Monday, December 16, 2013


Previously on Random Walks....

Zina Saunders commented:

"Scary to consider the advent of laser printing. Have you ever tried it? Your quandary reminds me a bit of my own when it became clear, about 10 or 15 years ago, that everything was going digital in illustration. It terrified me, infuriated me, I resisted mightily (mainly because I couldn't imagine being able to work digitally, plus the digital work I was aware of was, frankly, pretty awful). But I hunkered down and tried to learn how to do it, and now I love the freedom and possibilities it opened up for me.

Not saying your situation and what you face is similar, just rambling..."

Not rambling at all, and worth exploring, involving an increasingly expansive scope. My first exposure to 3D printing was around the late '90s, I think, back when it was still called rapid prototyping. A guy had one of the first printers, and printed off a plastic cupboard knob, which looked like a cheap plastic knob and took all day to print. At the time, I said, "that is completely retarded". Such is the case with anything new, right? WTF? What's the point. We already have stuff that does that. More of a pain in the ass than a time saver. &c. &c...

Flash forward a dozen or so years, and after reading news stories like the titanium jaw bone that was laser sintered to replace a woman's jaw lost to a bone infection, I says "Ah, Okay. So that's what it's all for. I'm the retarded one". Of course, I wasn't completely stupid about it. I could see the utility of it. I had considered getting a 3D printer a few years back, but I couldn't see spending a minimum of $25, 000 to make stuff that I could make for much, much less. I understand it will be the future for a lot of things, and when the price comes down a LOT more, I'll probably buy one.

I have contributed to a kickstarter project for the much more important front end of the 3D printer process: a cheap 3D scanner that let's you convert pictures into digital files of 3D objects (they are already out there, but I liked the one I helped to fund).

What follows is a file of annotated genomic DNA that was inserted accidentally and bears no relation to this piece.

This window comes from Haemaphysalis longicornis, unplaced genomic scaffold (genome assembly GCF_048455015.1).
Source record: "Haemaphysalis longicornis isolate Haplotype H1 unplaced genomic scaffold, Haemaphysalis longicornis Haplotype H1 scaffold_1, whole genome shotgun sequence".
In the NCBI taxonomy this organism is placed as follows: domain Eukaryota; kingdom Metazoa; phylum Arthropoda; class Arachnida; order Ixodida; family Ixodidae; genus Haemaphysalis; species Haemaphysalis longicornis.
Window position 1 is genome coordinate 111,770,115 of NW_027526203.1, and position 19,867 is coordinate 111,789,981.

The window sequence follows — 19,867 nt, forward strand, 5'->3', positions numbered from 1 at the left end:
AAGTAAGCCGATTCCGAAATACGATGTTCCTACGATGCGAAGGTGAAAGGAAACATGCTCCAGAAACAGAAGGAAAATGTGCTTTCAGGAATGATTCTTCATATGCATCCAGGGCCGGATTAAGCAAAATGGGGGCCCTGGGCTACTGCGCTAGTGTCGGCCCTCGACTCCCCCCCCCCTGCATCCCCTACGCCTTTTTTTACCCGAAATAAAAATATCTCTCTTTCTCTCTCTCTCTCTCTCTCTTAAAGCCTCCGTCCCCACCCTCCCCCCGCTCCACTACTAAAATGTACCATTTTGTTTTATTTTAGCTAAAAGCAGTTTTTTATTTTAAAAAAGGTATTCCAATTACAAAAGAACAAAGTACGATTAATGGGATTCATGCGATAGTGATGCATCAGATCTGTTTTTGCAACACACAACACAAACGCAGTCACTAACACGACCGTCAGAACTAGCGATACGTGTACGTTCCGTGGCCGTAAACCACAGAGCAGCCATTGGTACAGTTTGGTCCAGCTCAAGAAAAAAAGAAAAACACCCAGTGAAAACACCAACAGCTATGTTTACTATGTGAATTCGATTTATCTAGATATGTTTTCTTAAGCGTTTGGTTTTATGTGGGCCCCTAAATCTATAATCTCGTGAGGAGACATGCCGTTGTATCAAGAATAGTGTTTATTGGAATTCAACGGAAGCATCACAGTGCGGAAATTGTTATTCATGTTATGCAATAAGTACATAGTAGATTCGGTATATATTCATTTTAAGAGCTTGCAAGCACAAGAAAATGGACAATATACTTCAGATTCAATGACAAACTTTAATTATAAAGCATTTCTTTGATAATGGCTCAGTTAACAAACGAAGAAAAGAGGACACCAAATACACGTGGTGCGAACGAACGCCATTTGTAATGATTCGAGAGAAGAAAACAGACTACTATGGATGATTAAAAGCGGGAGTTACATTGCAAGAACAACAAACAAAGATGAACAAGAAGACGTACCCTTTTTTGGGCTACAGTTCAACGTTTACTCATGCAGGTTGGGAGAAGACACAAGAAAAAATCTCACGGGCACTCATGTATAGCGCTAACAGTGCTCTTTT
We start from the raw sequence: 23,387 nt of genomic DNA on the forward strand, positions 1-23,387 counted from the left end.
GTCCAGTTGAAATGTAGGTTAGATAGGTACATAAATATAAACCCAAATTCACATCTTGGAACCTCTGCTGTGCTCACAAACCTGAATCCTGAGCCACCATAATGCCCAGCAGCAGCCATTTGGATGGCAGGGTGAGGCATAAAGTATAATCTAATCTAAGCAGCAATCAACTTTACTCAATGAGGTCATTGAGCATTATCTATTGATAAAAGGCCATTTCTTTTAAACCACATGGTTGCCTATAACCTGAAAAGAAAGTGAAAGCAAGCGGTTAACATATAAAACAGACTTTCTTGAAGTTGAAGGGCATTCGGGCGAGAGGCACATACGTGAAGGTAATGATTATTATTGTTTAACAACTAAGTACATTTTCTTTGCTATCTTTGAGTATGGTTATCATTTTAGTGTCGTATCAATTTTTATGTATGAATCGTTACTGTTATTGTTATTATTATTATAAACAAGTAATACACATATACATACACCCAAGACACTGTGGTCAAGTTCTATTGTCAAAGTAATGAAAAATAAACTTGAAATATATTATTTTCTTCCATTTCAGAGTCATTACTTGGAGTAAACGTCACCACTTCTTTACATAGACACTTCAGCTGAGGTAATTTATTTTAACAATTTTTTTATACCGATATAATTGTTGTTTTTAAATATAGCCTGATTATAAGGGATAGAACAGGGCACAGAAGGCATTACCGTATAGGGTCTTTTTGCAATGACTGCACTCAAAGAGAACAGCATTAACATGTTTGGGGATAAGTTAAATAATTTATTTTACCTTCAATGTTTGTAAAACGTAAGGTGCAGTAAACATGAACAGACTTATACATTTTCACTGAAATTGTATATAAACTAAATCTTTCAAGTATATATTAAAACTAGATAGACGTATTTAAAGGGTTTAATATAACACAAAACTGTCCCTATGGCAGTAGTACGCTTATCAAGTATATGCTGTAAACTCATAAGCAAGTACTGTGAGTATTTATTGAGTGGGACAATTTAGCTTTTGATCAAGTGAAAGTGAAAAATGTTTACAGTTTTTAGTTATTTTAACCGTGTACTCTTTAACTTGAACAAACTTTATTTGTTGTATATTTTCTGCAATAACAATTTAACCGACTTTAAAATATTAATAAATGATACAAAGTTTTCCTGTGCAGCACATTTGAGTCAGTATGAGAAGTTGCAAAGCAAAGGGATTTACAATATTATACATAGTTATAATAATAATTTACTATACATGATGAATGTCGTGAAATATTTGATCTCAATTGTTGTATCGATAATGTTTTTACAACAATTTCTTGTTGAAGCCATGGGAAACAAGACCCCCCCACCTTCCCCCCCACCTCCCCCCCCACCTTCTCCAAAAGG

Yes, so, youbethca! The freedom and opportunities now exist, not only for making manifest images in your mind into real objects, but - so, so much more - sampling of 3D objects in assembling digital bricolage. I mean the possibilities of what can be done give me a major metaphysical hard-on.

True, this all has been out there for a long time, and I still look to the early dadaists for some of the best examples. Point being, what I'm doing by making molds of objects and churning out wax casts to be combined and joined into critters is exactly what you are talking about. A whole new world, a new universe opened up for exploration. Square that - or cube it - with access to all the digital files that have been sampled so far.

So, now I will confess. I have a Whig's view of historiography (Whig as in Adam Smith, Hume, and Burke). I know that this is now a pejorative. It automatically puts me in the category of hopelessly naive, believing that things will continue to progress and get better. It's not a political philosophy, but a religious conviction. It suffers from the conservative's logical fallacy of trending - that things will continue as they are. I admit this failing. I know it is foolish, and yet I'll continue to believe it until circumstances adjust my behavior in another direction.